“The sudden eruption of second-term scandals in his administration will have many costs for President Obama, but surely the most grievous will be the lost opportunity to transcend the partisan wars of Washington,” Elving mourned. “That aspiration was his fondest dream for his second term, much as it was for his first. Now it seems destined to be dashed once again.”

By Brent Bozell | May 14, 2013 | 10:51 PM EDT

The Obama scandals started piling up on top of each other in the last few days. The civil servants who testified on Benghazi were heart-breaking. Then the IRS admitted a punitive agenda against tax exemptions for groups with “Tea Party” in the name, or groups which “educate about the Constitution.”

Then Eric Holder’s Justice Department was revealed to be wiretapping the Associated Press in April and May of 2012 to nail a leaker. President Obama is not a “victim” of a “second-term curse.” This is the corrupt first term beginning to smell, it is his administration, and even the media cannot deny the odor of malfeasance.

By Tim Graham | May 13, 2013 | 10:44 PM EDT

On Monday, NPR Morning Edition anchor Steve Inskeep expressed -- in the face of all the evidence of Fast and Furious, Solyndra, MF Global, and so on -- that the first term of Obama's presidency was "remarkably scandal-free." When I challenged him on the factual inaccuracy of this, he tweeted in reply , "Hm, did I say it was scandal-free or that it 'has been described' as such?"

However passively Inskeep expressed it, he certainly agreed with it. Inskeep asked Cokie Roberts, "This administration has been described -- I don't even know how many times- - as remarkably scandal-free. But when you get into the second term of an administration, there's often some dirty laundry that comes out. Is that what's happening now?" Roberts agreed:

By Tim Graham | May 13, 2013 | 2:07 PM EDT

How enthusiastic can NPR be in avoiding the emerging Obama scandals? Try this: So-called “All Things Considered” aired no features on Benghazi or the IRS on Saturday or Sunday. (This excludes on-the-hour news updates.) But they found time for six minutes on the trade in rhino horns.

It was more ridiculous on “Weekend Edition” Saturday and Sunday – they also skipped both. NPR correspondent Michele Kelemen reported on Secretary of State John Kerry for 4 minutes and 22 seconds without a single word about Libya. Somehow the State Department’s Benghazi fiasco wasn’t listed as a “thorny issue” in the Middle East:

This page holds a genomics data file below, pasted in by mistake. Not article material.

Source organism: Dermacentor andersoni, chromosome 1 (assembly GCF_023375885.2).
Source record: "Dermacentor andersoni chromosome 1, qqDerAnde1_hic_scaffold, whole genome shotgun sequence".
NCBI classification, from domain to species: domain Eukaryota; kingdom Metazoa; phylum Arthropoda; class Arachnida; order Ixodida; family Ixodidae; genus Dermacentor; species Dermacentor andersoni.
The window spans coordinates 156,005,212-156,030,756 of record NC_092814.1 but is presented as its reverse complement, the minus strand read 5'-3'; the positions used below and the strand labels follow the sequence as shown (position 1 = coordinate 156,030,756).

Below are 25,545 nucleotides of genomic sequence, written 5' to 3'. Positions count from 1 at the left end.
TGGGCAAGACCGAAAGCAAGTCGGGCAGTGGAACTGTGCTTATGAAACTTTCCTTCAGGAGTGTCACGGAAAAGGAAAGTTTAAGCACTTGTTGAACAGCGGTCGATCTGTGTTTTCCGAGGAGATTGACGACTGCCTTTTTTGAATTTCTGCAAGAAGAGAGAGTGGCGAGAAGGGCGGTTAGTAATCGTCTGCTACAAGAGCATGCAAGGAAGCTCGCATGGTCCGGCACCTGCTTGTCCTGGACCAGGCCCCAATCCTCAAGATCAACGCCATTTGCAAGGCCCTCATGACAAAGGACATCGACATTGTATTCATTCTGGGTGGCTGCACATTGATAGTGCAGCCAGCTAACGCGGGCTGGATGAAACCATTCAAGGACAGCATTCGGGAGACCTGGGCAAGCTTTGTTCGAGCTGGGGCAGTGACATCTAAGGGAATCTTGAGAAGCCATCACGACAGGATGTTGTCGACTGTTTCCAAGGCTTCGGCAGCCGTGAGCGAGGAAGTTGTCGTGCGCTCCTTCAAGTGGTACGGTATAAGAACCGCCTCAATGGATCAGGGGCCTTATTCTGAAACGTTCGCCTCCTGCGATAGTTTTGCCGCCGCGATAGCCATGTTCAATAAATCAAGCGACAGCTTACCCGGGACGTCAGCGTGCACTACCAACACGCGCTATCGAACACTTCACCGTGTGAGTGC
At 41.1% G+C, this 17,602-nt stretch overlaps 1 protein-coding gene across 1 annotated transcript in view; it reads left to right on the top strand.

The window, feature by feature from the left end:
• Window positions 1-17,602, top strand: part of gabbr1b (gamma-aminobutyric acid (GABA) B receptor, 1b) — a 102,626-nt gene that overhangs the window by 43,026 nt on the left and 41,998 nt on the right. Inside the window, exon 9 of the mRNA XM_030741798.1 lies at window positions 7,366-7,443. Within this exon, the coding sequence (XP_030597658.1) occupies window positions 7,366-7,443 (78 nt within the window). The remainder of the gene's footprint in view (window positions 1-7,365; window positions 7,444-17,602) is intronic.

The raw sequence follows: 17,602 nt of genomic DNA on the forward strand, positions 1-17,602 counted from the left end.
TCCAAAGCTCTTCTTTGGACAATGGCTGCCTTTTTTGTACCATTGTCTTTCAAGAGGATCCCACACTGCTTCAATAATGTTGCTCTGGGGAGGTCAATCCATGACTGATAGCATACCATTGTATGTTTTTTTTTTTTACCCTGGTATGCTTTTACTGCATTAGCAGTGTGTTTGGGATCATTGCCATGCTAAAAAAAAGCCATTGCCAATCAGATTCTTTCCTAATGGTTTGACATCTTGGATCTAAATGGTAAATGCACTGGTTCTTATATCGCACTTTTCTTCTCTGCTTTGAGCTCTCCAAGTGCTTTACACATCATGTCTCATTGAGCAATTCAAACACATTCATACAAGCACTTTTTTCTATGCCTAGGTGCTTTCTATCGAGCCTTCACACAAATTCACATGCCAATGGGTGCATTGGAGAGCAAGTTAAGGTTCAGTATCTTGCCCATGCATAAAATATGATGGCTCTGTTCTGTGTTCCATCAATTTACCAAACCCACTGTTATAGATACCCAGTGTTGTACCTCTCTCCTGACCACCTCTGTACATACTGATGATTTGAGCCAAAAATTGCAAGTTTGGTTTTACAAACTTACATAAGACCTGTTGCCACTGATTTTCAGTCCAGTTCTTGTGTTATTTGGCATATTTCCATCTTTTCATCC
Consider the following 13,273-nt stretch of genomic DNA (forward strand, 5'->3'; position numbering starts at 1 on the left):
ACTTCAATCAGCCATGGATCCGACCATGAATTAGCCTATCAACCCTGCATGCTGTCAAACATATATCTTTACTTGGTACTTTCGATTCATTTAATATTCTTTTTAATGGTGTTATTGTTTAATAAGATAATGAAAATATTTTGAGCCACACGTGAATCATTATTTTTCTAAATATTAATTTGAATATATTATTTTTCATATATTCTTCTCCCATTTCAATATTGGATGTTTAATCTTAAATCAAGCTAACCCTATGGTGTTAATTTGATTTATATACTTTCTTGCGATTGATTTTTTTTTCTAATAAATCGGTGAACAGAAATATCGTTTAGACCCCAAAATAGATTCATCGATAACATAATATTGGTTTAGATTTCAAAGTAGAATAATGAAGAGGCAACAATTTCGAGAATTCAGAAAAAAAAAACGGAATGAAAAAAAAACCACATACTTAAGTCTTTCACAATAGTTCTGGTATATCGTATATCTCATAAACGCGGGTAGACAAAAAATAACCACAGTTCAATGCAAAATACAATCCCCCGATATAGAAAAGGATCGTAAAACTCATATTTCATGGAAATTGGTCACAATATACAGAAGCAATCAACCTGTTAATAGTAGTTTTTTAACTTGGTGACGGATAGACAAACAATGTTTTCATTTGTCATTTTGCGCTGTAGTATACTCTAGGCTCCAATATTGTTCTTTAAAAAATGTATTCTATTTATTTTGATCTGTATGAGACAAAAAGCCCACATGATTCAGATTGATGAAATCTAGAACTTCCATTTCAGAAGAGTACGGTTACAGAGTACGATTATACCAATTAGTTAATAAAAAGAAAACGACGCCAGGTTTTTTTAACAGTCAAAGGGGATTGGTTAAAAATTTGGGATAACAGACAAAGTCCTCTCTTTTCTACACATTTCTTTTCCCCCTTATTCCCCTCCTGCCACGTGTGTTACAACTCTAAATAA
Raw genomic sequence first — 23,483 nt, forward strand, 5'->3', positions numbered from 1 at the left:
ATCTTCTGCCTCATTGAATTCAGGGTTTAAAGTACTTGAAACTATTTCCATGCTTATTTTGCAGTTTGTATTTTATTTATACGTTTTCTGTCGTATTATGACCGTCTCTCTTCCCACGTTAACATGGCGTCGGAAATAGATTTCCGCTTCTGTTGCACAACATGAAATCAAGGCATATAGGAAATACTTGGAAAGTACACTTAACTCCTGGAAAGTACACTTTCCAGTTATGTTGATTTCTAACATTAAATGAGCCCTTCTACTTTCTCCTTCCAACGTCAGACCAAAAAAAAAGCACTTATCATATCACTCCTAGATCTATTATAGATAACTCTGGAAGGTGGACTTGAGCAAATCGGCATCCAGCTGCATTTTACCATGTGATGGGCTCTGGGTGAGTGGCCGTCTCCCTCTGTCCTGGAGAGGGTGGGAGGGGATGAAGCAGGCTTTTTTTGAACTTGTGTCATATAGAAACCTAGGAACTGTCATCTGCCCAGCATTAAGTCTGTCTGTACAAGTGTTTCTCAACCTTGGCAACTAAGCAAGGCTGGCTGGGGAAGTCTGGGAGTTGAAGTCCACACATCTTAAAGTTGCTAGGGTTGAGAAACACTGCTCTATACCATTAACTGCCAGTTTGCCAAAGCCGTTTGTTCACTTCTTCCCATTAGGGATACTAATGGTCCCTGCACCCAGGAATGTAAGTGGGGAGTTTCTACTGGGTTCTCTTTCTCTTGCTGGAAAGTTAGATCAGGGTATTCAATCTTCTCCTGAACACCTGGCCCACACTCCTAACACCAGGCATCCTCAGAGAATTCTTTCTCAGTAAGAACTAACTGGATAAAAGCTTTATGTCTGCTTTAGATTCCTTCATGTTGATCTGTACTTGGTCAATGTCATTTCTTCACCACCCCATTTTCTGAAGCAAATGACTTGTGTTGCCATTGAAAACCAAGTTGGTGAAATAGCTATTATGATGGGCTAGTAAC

By Tim Graham | May 11, 2013 | 6:40 AM EDT

The new Natalie Maines record is continuing to spur music writers to slam the "cowardice" of the country-music industry and the stuffiness of the country-music audience in the aftermath of Maines trashing President Bush at a London concert on the eve of the Iraq war. 

On the NPR show "Fresh Air" on Wednesday, music critic Ken Tucker insisted Maines was just ahead of where the majority would arrive on Bush's wrong-headedness:

By Tim Graham | May 10, 2013 | 7:56 PM EDT

Today’s proof that National Public Radio is your taxpayer-funded rip-and-read press-release service for the Left: a Morning Edition story summarized as “College Divestment Campaigns Creating Passionate Environmentalists.”

Reporter Elizabeth Shogren compared Brown University's anti-coal campaign to anti-apartheid campaigns of the 1980s: “Students at more than 300 colleges in the United States are asking their school's endowment fund to distance themselves from any coal-producing companies.” NPR’s chasing after Rolling Stone and The Nation magazine in promoting the fight to stop "climate change" from baking Earth:

By Matthew Balan | May 9, 2013 | 5:58 PM EDT

NPR's Scott Horsley filed an unashamedly slanted report on Thursday's Morning Edition about the former national field director for Obama's reelection campaign trying to boost voter turnout among Hispanics in Texas as a means of helping Democratic candidates. The only talking heads that Horsley featured during the segment were the former Obama campaign official, Jeremy Bird, and a fellow of the left-wing Center for American Progress.

The correspondent mentioned only in passing that "some Texas Republicans are skeptical that Democrats will be competitive in their state anytime soon."